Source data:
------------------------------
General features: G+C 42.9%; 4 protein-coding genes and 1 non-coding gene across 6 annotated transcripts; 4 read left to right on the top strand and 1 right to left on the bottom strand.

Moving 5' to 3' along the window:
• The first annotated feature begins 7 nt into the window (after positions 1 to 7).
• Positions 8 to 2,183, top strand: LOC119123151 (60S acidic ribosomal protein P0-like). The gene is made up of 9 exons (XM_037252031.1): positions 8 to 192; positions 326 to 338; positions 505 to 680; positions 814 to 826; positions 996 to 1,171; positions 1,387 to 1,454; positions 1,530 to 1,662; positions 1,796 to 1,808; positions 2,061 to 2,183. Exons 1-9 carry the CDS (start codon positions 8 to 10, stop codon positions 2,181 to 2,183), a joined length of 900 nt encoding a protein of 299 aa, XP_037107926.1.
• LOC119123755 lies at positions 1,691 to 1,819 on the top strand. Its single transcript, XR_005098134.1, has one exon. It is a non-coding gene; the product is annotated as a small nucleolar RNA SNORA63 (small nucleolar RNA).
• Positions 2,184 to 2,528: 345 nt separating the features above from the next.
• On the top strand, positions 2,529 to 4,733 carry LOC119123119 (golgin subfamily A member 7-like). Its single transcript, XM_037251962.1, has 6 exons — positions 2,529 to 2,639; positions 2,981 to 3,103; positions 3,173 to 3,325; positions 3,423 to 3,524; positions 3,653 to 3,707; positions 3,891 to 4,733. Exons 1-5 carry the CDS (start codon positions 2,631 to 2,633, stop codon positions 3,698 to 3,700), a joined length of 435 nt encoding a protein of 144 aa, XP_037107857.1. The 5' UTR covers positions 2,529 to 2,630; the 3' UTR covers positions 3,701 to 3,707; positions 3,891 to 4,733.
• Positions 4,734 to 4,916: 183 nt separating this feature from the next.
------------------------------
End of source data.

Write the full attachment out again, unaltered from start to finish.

General features: G+C 42.9%; 4 protein-coding genes and 1 non-coding gene across 6 annotated transcripts; 4 read left to right on the top strand and 1 right to left on the bottom strand.

Moving 5' to 3' along the window:
• The first annotated feature begins 7 nt into the window (after positions 1 to 7).
• Positions 8 to 2,183, top strand: LOC119123151 (60S acidic ribosomal protein P0-like). The gene is made up of 9 exons (XM_037252031.1): positions 8 to 192; positions 326 to 338; positions 505 to 680; positions 814 to 826; positions 996 to 1,171; positions 1,387 to 1,454; positions 1,530 to 1,662; positions 1,796 to 1,808; positions 2,061 to 2,183. Exons 1-9 carry the CDS (start codon positions 8 to 10, stop codon positions 2,181 to 2,183), a joined length of 900 nt encoding a protein of 299 aa, XP_037107926.1.
• LOC119123755 lies at positions 1,691 to 1,819 on the top strand. Its single transcript, XR_005098134.1, has one exon. It is a non-coding gene; the product is annotated as a small nucleolar RNA SNORA63 (small nucleolar RNA).
• Positions 2,184 to 2,528: 345 nt separating the features above from the next.
• On the top strand, positions 2,529 to 4,733 carry LOC119123119 (golgin subfamily A member 7-like). Its single transcript, XM_037251962.1, has 6 exons — positions 2,529 to 2,639; positions 2,981 to 3,103; positions 3,173 to 3,325; positions 3,423 to 3,524; positions 3,653 to 3,707; positions 3,891 to 4,733. Exons 1-5 carry the CDS (start codon positions 2,631 to 2,633, stop codon positions 3,698 to 3,700), a joined length of 435 nt encoding a protein of 144 aa, XP_037107857.1. The 5' UTR covers positions 2,529 to 2,630; the 3' UTR covers positions 3,701 to 3,707; positions 3,891 to 4,733.
• Positions 4,734 to 4,916: 183 nt separating this feature from the next.